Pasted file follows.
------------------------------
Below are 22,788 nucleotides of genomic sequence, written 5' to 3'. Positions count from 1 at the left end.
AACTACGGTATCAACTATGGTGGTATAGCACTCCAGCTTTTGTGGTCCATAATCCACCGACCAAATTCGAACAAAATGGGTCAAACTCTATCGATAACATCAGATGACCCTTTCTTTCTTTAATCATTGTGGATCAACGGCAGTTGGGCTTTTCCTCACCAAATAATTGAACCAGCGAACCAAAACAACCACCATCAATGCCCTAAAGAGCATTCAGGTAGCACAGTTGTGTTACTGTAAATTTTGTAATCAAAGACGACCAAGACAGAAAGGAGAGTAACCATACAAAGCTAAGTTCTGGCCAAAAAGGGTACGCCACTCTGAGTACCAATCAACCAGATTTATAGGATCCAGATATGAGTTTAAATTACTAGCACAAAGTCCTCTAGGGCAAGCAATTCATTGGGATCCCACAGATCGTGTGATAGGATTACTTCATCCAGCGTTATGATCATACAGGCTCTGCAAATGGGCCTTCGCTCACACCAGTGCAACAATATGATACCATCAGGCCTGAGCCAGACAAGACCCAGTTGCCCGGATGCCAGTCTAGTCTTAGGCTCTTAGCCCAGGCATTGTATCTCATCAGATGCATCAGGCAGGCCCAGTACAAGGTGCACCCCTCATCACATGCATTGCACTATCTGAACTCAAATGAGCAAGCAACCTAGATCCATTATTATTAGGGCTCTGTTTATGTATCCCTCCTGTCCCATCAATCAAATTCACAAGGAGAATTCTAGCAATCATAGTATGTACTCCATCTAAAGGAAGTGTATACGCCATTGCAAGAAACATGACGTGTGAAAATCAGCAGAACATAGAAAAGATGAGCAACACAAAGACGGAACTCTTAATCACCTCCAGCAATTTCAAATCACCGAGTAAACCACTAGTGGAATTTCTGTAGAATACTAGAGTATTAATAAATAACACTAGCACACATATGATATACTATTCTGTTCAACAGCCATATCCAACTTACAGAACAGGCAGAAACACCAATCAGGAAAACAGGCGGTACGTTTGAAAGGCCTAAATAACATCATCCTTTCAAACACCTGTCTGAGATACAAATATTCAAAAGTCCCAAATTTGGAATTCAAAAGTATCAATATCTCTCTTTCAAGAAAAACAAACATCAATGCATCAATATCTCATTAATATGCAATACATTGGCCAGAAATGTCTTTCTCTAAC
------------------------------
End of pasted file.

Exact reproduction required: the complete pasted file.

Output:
Below are 22,788 nucleotides of genomic sequence, written 5' to 3'. Positions count from 1 at the left end.
AACTACGGTATCAACTATGGTGGTATAGCACTCCAGCTTTTGTGGTCCATAATCCACCGACCAAATTCGAACAAAATGGGTCAAACTCTATCGATAACATCAGATGACCCTTTCTTTCTTTAATCATTGTGGATCAACGGCAGTTGGGCTTTTCCTCACCAAATAATTGAACCAGCGAACCAAAACAACCACCATCAATGCCCTAAAGAGCATTCAGGTAGCACAGTTGTGTTACTGTAAATTTTGTAATCAAAGACGACCAAGACAGAAAGGAGAGTAACCATACAAAGCTAAGTTCTGGCCAAAAAGGGTACGCCACTCTGAGTACCAATCAACCAGATTTATAGGATCCAGATATGAGTTTAAATTACTAGCACAAAGTCCTCTAGGGCAAGCAATTCATTGGGATCCCACAGATCGTGTGATAGGATTACTTCATCCAGCGTTATGATCATACAGGCTCTGCAAATGGGCCTTCGCTCACACCAGTGCAACAATATGATACCATCAGGCCTGAGCCAGACAAGACCCAGTTGCCCGGATGCCAGTCTAGTCTTAGGCTCTTAGCCCAGGCATTGTATCTCATCAGATGCATCAGGCAGGCCCAGTACAAGGTGCACCCCTCATCACATGCATTGCACTATCTGAACTCAAATGAGCAAGCAACCTAGATCCATTATTATTAGGGCTCTGTTTATGTATCCCTCCTGTCCCATCAATCAAATTCACAAGGAGAATTCTAGCAATCATAGTATGTACTCCATCTAAAGGAAGTGTATACGCCATTGCAAGAAACATGACGTGTGAAAATCAGCAGAACATAGAAAAGATGAGCAACACAAAGACGGAACTCTTAATCACCTCCAGCAATTTCAAATCACCGAGTAAACCACTAGTGGAATTTCTGTAGAATACTAGAGTATTAATAAATAACACTAGCACACATATGATATACTATTCTGTTCAACAGCCATATCCAACTTACAGAACAGGCAGAAACACCAATCAGGAAAACAGGCGGTACGTTTGAAAGGCCTAAATAACATCATCCTTTCAAACACCTGTCTGAGATACAAATATTCAAAAGTCCCAAATTTGGAATTCAAAAGTATCAATATCTCTCTTTCAAGAAAAACAAACATCAATGCATCAATATCTCATTAATATGCAATACATTGGCCAGAAATGTCTTTCTCTAAC